Spur, Seattle closed. Is the bubble bursting?

Eater reports Spur Gastropub in Belltown has closed.

I was a surprised to read this because McCracken & Tough seemed to have their finger on the pulse and to be local favorites/media darlings for such a long time. Of course nothing lasts forever including (especially?) restaurant popularity, but some restaurant closings are more surprising than others. For restaurateurs it seems like the pie (market) isn’t getting that much bigger, just getting cut into smaller slices. Is the bubble about to burst? A lot of places do get re-branded or taken over, but I wonder if it’s getting close to impossible for anyone to really make it and survive long term.

Eater closure reports: http://seattle.eater.com/the-shutter

What local closures have you found surprising?

A lot of the creative, push-the-envelope type of places are definitely dying out. La Bête is gone. Sitka & Spruce has seen their foot traffic hampered by nearby construction. Crush, Hommage, Restaurant Zoe were all struggling to fill seats. These days, I can’t keep up with new openings because I’m more focused on catching places - either old favorites or one I’d been meaning to visit – before their closure. Frankly, the influx of transplants seem to be skipping these places, which saddens me greatly.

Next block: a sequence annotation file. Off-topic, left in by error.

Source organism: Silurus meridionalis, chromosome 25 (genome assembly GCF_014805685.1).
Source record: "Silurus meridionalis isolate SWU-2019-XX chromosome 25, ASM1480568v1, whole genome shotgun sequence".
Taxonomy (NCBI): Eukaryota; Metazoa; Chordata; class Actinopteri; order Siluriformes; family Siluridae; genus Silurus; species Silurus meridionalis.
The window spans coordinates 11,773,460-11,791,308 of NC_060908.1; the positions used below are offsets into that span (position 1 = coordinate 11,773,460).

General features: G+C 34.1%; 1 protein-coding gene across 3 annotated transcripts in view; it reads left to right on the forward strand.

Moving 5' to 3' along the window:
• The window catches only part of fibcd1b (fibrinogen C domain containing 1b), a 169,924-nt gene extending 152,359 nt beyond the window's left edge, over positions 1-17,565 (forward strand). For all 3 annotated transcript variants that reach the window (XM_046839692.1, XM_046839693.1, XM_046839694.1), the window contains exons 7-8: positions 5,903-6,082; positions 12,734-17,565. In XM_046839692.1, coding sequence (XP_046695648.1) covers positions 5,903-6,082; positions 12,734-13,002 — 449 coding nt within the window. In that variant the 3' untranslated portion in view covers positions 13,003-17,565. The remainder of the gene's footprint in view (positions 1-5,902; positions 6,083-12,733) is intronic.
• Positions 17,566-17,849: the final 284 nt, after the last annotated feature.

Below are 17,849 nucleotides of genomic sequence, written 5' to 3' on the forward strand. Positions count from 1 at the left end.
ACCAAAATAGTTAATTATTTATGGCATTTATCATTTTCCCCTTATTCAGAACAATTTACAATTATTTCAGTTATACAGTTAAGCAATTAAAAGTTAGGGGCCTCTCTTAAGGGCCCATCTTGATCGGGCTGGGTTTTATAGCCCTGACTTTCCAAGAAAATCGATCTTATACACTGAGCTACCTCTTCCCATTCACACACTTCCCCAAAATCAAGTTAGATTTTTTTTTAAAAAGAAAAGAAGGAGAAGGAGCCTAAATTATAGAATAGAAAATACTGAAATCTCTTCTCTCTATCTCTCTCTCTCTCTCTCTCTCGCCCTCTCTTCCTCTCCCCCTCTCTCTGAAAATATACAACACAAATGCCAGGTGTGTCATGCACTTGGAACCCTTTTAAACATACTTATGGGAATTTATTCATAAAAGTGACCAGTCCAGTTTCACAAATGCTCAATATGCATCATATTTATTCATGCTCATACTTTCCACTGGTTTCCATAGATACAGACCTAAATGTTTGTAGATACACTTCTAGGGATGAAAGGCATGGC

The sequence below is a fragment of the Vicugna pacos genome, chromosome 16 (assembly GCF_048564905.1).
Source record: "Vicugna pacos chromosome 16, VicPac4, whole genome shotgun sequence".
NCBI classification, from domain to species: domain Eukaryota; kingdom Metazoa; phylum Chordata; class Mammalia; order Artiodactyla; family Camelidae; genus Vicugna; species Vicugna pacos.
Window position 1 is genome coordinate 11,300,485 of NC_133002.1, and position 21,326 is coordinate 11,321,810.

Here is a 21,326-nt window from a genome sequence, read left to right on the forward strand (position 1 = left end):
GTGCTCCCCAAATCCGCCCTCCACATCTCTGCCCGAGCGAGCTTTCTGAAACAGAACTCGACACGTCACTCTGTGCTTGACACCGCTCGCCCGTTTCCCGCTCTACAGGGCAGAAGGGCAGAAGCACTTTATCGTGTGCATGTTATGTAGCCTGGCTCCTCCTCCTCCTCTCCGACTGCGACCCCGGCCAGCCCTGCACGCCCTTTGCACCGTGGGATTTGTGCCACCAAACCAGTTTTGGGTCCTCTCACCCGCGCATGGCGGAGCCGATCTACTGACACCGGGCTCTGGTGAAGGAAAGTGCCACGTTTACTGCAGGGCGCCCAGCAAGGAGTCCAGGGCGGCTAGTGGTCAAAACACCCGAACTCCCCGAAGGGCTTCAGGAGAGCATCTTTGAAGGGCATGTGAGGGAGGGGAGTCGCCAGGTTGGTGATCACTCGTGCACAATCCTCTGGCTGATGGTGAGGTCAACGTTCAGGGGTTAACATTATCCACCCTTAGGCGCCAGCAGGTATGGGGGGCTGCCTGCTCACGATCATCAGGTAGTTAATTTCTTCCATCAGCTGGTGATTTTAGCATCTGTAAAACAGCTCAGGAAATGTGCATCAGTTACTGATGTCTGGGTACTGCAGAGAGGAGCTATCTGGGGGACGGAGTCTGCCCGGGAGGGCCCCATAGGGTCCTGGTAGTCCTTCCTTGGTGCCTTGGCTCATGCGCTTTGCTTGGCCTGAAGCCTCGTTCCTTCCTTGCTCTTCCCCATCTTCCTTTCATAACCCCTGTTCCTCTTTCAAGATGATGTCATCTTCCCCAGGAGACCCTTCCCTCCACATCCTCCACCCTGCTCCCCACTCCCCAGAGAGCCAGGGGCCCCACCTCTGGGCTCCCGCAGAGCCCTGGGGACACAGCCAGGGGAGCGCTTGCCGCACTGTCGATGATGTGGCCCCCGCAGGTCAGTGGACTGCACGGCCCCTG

There are a handful of Seattle restaurateurs with their mini-empires who keep expanding and strengthening their grip of the food scene. I won’t name names but we know who they are. They tweak their concepts and decor and find the right niche for their neighborhoods… all the while keeping at a certain price point and and being careful not to cross over onto fine dining territory. Yet the food remains familiar and uninspired.

I’ve got my eye on a couple upcoming spots that supposedly are giving Seattle fine dining a much needed shot in the arm. Circadia, Scout, Copine… fingers crossed that they live up to the hype.

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I’ve been waiting for this shoe to drop for quite awhile.

The pernicious aspects of having everyone and their sister think they can succeed as a restauranteur, and the buzz being propagated, are (1) the half-life of good restaurants is short; and (2) many venerable places are starved to extinction.

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Yes, I think rather than the bubble bursting the life span of restaurants will merely get shorter. You get a couple years of opening buzz or bring the cool new spot, then good luck.

At least the banksters, contractors and landlords are doing well.

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Except for the bankers and landlords that aren’t getting paid - The Old Sage just closed and news is out of B McCracken’s financial woes. $48k owed to landlords and over a million to banks/dad.

http://www.capitolhillseattle.com/2016/06/the-old-sage-closes-after-owners-2-4m-bankruptcy-filing/

The banksters will get paid (probably daddy’s credit line secured the loan), and rents are up. There’ll be another dreamer along any time…

Daddy is also suing to get his million back.